home
from the editor's laptop
welcome readerpoemsessaysshort storiesportrait of an artistbibliographybooksarchivesindex to issuesabout us / submitcurrent issue

 

“Haec Est Sybilla Cumana”
An Improvised Parlor Game by Jose Rizal

Haec Est Sybilla Cumana

A drawing of a frightened old woman was on the cover. The Latin title – Haec Est Sibylla Cumana and Jose Rizal’s signature intrigued me.

Choose a question. Remember the number. Twist the tiny top. Look at the Roman numeral. Match the number to the answer chart. Look it up. Think about it. If it makes sense, use it as a message. If it reveals more than you can handle, shrug it off. If you are young, laugh. If you are older and wiser, think twice and steel yourself for action.

On my way out of a cool and light filled house on my last Saturday in Manila, my friend approached me holding a silk covered box in her hands. “Here,” she said, “It was made by Jose Rizal, and was just released this Christmas.”

“What is it?” I asked.

“It a fortune telling game, an oracle. Only the Rizal family knew about it. They just published it,” she said.

I looked at the box on my way out the door. A drawing of a frightened old woman was on the cover. The Latin title—Haec Est Sibylla Cumana and Jose Rizal’s signature intrigued me.
I’m not a fan of fortune telling. I abstain for religious reasons and because it seems to me, from experience, that every person’s life is an epic. We just don’t talk about it.

I cry at weddings now because I know that for any bride and groom to get to the twenty year mark,they will have had to suffer upheavals and frights that would rival any telenovela writer’s imagination. Don’t believe me? Start asking strangers questions. You will be amazed!

Haec Est Sybilla Cumana

I began to wonder if this box contained an adventure for me. I started reading and it began to unfold like a treasure within a treasure.

In 1892—the year Jose Rizal went into exile—the Philippines  was on the brink of a revolution. Rizal, author of Noli Me Tangere and El Filibusterismo, novels critical of the Spanish church and government, was a fire burning brightly.  In an attempt to silence him, the authorities banished him to rural Dapitan on the northern coast of Mindanao.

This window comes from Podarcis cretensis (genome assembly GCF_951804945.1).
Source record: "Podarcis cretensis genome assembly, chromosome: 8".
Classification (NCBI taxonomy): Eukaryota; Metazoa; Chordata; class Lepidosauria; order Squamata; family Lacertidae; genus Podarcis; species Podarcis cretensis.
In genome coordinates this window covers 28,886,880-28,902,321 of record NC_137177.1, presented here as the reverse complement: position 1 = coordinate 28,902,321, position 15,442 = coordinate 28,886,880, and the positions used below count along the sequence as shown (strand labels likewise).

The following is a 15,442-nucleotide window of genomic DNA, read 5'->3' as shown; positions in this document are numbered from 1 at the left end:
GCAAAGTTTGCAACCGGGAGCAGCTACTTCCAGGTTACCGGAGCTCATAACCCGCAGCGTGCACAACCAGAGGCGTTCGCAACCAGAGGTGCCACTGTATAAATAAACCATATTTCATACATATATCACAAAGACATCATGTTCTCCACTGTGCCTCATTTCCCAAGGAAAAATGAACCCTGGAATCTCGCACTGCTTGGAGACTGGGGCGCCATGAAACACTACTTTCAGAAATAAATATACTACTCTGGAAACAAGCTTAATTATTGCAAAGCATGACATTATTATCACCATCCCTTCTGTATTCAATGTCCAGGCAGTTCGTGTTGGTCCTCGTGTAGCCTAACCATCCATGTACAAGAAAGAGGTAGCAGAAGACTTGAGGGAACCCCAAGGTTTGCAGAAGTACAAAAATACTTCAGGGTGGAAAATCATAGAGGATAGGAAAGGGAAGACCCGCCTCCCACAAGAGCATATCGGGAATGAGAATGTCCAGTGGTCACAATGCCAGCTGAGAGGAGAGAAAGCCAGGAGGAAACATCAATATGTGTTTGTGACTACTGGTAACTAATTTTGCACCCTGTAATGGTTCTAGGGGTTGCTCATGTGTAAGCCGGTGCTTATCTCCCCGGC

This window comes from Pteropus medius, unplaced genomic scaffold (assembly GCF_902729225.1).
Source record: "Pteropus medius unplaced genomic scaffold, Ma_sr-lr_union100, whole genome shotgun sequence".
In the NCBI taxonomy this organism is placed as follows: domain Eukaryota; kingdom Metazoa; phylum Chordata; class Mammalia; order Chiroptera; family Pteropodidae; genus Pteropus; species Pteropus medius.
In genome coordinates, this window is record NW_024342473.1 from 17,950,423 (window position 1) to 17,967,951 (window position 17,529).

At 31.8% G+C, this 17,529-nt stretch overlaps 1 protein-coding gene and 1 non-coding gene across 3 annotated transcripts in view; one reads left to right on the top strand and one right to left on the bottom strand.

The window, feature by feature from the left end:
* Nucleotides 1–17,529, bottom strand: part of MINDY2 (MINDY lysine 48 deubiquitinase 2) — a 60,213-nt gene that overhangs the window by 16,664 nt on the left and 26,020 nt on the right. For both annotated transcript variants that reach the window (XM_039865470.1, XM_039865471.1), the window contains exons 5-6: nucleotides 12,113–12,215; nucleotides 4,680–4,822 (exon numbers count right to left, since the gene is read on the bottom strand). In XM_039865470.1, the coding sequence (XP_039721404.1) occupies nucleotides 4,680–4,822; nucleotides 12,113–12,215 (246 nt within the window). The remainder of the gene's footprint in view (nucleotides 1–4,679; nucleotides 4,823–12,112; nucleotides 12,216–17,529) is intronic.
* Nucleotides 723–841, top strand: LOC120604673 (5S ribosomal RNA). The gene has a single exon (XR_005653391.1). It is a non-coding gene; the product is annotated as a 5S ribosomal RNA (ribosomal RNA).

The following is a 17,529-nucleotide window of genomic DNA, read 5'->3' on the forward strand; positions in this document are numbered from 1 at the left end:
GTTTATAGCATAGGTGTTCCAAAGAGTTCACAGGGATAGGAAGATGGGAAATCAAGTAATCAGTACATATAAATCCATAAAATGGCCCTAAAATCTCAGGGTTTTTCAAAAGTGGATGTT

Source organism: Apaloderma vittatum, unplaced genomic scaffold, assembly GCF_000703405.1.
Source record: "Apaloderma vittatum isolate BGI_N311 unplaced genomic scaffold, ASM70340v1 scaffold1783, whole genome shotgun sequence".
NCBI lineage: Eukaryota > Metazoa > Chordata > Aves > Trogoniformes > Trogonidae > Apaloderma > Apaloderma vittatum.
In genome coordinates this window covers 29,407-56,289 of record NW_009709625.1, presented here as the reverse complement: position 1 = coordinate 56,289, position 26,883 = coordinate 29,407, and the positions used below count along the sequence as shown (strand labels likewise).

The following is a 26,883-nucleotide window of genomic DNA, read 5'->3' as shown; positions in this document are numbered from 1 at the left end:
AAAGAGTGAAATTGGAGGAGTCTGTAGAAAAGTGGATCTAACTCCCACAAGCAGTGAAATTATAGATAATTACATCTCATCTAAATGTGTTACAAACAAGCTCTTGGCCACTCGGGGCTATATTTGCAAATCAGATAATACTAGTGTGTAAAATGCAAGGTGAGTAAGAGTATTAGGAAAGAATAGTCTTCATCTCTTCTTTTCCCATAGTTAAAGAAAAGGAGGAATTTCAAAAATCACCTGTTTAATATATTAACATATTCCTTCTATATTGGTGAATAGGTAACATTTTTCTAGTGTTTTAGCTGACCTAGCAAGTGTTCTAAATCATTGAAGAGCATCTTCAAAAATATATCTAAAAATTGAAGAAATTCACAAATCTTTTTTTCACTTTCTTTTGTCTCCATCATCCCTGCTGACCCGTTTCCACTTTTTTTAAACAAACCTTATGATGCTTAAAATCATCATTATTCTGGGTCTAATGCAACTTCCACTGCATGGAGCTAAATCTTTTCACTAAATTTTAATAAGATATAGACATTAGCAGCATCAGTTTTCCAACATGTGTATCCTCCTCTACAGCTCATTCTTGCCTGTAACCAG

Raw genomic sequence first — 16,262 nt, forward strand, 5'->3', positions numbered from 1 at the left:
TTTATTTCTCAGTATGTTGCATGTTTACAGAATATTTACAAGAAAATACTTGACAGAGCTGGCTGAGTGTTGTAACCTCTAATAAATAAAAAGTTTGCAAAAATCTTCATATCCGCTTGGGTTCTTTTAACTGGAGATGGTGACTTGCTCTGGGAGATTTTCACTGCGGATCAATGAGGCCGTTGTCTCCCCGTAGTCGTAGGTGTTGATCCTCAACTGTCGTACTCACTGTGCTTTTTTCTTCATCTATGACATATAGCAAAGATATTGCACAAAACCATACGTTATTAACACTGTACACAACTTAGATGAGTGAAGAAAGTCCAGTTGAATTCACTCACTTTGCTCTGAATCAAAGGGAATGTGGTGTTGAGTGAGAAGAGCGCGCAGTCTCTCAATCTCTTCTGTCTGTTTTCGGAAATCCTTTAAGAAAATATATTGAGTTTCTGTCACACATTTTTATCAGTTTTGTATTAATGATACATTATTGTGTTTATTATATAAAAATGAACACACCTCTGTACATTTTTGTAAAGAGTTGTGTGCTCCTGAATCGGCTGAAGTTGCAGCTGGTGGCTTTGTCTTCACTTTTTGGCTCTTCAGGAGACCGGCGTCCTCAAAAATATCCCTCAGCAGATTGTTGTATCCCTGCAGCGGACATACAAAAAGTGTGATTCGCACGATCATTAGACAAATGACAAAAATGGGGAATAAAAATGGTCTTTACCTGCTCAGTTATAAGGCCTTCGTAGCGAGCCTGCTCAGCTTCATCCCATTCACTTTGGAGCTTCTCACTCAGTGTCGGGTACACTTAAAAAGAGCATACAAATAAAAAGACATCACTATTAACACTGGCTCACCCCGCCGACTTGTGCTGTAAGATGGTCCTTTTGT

Rizal’s genius seemed to have no end.  He was a polyglot who learned new languages by memorizing five root words of a language every day[1] . He was a novelist whose imagination moved a nation to revolt. He was a gifted doctor, teacher, and agriculturist.  His was a large and loving family that had suffered brutally under the Spanish friar rule[2].

As the curtains of life were drawn on Rizal’s last and happiest year, he was trying to find a way to personal freedom. Josephine was living with him as a common-law spouse.

In 1872, Rizal’s mother, Teodora Alonso was imprisoned on trumped up charges. The charge was attempted murder, the alleged victim—her sister-in-law. She spent two and a half years in jail, while her case worked its way through the Spanish court system. She was acquitted of all wrongdoing.

Unbeknownst to many, Rizal’s one triviality was a love for the lottery.  In 1892, he bought a share in a winning lottery ticket.[3]  With his windfall he bought beautiful acreage in Dapitan[4] . He built three houses, one square, one hexagonal, one octagonal. He started a school where the boys were taught in English. He prospered in Dapitan. One day a boat sailed in carrying a blind man and his adopted daughter. Her name was Josephine Bracken. Rizal fell in love and wanted to marry her.[5]

Rizal’s plans to marry in Dapitan were rejected by church authorities.  His family did not approve of his love for Josephine. Stuck in an impossible situation, he appealed to the women in his family to be kind to Josephine.  Anyone who has been involved in a Filipino family drama surrounding an unpopular potential in-law will empathize with Rizal’s situation.  Perhaps this is why 19 of the 52 questions he created for the Sybilla Game set were about love and marriage in the 19th century Philippines.